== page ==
Monday is not a good day to be a tourist in Florence, because everything, including restaurants, is closed.
Our day started well, up with the larks to go see the Chiesa de Santa Croce, a Renaissance church (the size of a cathedral, but out-done by Florence's duomo down the road). This was an interesting and enjoyable place, crammed with the tombs of the famous, including Galileo, Rossini, Marconi and nuclear power pioneer Fermi.
The interior is less ornate than many of the other churches we have seen, which was quite a welcome change.
It is said that when the writer Stendhal saw the interior of Santa Croce, he went weak at the knees through sheer awe at the beauty of the place. This affliction became know as Stendhalissimo, and is still said to affect a dozen people every year to this day.
While it certainly is a beautiful building, Kate and I were of the opinion that Stendal was a bit of a wuss.
Later we went to see the duomo too, which for me was a disappointment. Not the architectural wonder we had been expecting, although the fresco on the interior of the enormous dome - depicting the Devil apparently eating people - was worth seeing. You can climb up the top of the dome or the adjacent bell tower. I went up the tower since the queue was much shorter and you got views of the duomo once you reached the top.
Today we ate breakfast and lunch in real Italian style - quickly. Most people see continental culture as being very relaxed, but the Italian urban breakfast is anything but. You enter a snack bar, order your coffee, drink it down in a couple of gulps, pay a few Lira and go. Most people are in there for less than three minutes. Some might go so far as to have a small pastry as well, which they will eat standing at the bar.
For lunch we tried something similar. A tiny shop sells pizza by weight, so you point to the one you want and the girl behind the counter says 'This much? This much?' until you get a slice to your liking. Then she weighs it and you pay per 100 grammes. You can also get fizzy drinks, iced tea, and beer in places like this.
Again, the pace is frantic and the eating messy and noisy, but it's fun.
An early train gets us to the town of Arezzo shortly after 9am, and we have the town almost to ourselves, it seems.
Arezzo was an important Eutruscan town several centuries before the Roman Empire took charge, and has a number of beautiful old buildings.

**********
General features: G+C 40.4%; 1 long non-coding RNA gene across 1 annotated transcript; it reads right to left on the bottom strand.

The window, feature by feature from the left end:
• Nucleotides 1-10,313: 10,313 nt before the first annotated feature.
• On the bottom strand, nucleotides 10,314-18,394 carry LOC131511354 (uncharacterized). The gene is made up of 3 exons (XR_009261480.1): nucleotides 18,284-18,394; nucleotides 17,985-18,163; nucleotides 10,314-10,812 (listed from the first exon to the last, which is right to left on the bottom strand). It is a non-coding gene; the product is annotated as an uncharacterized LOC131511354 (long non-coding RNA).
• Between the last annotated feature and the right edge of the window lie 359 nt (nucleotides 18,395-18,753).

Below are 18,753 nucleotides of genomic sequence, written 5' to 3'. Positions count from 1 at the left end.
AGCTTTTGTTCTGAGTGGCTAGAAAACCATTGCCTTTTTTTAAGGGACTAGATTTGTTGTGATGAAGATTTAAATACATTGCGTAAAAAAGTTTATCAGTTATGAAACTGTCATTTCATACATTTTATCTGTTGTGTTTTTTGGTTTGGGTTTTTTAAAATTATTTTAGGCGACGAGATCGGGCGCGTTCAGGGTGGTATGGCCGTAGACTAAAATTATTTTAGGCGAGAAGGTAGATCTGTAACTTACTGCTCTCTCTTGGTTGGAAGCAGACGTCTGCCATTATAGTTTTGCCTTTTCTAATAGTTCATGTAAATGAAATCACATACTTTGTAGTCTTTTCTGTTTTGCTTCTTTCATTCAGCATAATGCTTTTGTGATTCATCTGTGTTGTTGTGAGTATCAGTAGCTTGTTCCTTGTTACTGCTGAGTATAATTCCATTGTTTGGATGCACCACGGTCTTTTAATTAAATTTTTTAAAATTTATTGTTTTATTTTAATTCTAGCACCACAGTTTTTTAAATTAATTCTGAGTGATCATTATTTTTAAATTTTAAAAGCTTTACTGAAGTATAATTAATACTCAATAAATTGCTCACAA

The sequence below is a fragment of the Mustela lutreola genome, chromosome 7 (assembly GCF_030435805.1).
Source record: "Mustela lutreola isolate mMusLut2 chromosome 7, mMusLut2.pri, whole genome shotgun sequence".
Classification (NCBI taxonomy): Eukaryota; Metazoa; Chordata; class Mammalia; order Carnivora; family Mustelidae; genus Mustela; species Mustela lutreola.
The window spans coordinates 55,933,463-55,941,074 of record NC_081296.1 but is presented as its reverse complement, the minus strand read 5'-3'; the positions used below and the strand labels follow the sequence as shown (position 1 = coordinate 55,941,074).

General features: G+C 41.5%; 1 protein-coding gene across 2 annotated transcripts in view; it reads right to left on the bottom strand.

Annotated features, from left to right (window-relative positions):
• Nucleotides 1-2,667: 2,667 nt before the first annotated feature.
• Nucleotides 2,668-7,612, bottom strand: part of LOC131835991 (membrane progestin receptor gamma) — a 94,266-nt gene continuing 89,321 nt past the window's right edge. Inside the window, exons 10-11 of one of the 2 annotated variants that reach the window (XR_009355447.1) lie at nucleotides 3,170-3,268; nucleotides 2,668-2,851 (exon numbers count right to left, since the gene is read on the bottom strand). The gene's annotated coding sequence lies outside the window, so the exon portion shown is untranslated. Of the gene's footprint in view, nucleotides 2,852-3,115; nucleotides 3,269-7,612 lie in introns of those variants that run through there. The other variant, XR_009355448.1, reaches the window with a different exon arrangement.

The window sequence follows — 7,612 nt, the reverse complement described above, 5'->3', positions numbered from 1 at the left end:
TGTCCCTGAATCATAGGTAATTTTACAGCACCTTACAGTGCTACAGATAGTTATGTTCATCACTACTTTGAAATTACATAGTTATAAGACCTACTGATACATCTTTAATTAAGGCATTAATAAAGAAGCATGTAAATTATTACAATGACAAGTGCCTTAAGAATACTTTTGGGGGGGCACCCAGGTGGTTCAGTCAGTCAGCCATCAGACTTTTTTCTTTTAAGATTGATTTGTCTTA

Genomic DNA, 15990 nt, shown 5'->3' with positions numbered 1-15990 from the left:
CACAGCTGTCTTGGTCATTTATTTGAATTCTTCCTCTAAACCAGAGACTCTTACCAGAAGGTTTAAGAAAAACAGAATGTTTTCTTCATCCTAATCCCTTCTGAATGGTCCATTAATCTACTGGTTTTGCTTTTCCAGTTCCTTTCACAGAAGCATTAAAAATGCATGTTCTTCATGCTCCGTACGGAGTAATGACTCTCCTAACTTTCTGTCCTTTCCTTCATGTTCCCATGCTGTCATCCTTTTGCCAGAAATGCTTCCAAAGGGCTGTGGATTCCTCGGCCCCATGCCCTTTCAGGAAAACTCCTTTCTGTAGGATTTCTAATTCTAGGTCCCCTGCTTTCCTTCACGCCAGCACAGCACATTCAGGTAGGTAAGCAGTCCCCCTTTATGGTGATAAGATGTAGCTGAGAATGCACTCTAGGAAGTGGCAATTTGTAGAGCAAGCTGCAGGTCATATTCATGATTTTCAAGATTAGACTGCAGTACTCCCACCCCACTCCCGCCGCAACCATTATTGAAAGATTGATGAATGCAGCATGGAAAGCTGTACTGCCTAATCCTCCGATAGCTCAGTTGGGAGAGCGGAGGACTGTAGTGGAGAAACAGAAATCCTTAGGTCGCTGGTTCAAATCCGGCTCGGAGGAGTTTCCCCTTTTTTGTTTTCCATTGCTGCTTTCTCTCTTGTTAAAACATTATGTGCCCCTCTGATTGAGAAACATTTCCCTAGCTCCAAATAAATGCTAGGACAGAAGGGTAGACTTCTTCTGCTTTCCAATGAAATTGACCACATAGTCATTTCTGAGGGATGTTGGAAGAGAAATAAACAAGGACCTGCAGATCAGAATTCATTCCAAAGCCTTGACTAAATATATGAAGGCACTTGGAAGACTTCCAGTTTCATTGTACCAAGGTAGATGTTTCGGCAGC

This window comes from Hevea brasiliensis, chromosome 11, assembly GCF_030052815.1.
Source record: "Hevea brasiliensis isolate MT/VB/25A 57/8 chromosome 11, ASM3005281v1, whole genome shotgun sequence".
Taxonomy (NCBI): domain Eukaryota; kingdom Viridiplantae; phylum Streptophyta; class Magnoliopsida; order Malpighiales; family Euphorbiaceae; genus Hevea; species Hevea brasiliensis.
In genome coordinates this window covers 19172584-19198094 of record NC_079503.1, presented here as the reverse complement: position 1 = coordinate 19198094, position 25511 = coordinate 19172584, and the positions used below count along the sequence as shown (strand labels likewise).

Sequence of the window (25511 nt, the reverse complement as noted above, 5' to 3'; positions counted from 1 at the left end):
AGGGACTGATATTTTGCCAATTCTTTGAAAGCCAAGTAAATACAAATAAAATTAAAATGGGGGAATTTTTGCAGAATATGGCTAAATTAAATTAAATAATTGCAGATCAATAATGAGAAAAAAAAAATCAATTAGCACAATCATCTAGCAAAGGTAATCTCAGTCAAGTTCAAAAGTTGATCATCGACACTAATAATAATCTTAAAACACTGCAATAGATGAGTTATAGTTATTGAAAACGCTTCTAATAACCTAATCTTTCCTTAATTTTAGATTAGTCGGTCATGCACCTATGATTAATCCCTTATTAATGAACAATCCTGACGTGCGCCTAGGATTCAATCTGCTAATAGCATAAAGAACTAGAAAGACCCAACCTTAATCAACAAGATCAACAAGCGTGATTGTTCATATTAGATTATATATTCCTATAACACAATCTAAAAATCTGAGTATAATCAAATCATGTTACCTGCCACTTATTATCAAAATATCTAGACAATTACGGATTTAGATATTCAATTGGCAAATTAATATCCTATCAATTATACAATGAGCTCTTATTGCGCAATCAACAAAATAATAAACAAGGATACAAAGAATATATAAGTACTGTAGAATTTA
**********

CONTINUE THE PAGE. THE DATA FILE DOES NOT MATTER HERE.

By far the best was Pieve de Santa Maria, a 12th-century church in the centre of town. Columns in its frontage are Roman, and the rest of the building is strikingly different to all the other basilicas and churches we have seen so far.
We took a trip up the tower of the town hall, not a great building itself but offering nice views over the town.
We sat in a park behind the cathedral and admired the superb view over the Tuscany countryside - Arezzo sits on top of a hill and you can see the old Roman roads radiating away from it like spokes on a while.
Arezzo was nice, but nicer by far was our next stop, Cortona. This ancient Eutruscan town is perched half-way up a hillside, and you can see it as you approach on the train.
It's a 5km bus ride from the train station to the town itself, one that takes you round a series of hair-raising hairpin bends up the the town. You get off the bus, and the first thing you see is the incredible view.
A huge valley is laid out in front of you, dotted with farms and small towns. Across it slashes the straight line of the railway. In the distance is a vast lake (Lago Trasimeno) and a series of volcano-shaped mountains shrouded in mist. It's heart-stoppingly beautiful.
After exploring some of the town on foot, we sat on the terrace of a cafe overlooking the valley, sipping beer and watching the sun sink. As you'd expect, the sunset was a stunning festival of colours. It was one of the best moments so far on this trip, and very romantic.
We ate in a trattoria next to our hotel - good food, dreadful service - and drank slightly more wine than we should have done.
Cortona is a very wonderful place and we regretted only spending a single afternoon and evening there - we could have happily have spent a few days climbing around the hills, drinking, and watching gorgeous sunsets.
But we had to press on, so today we had to get a bus from Cortona to the nearby town of Terontola, to catch a train to Assisi.
We discover at this point that to board an Italian bus, you have to buy a ticket first in a shop near the bus stop. This might be a post office, tabacconist, bar, or whatever. We have so far not found out how you tell what shop sells bus tickets. Anyway, luckily the driver of our bus explained by letting us on, driving us 10 metres to the right shop, herding me in there to buy tickets, and waiting in the road (holding up all the traffic) while I did so. What a nice fella.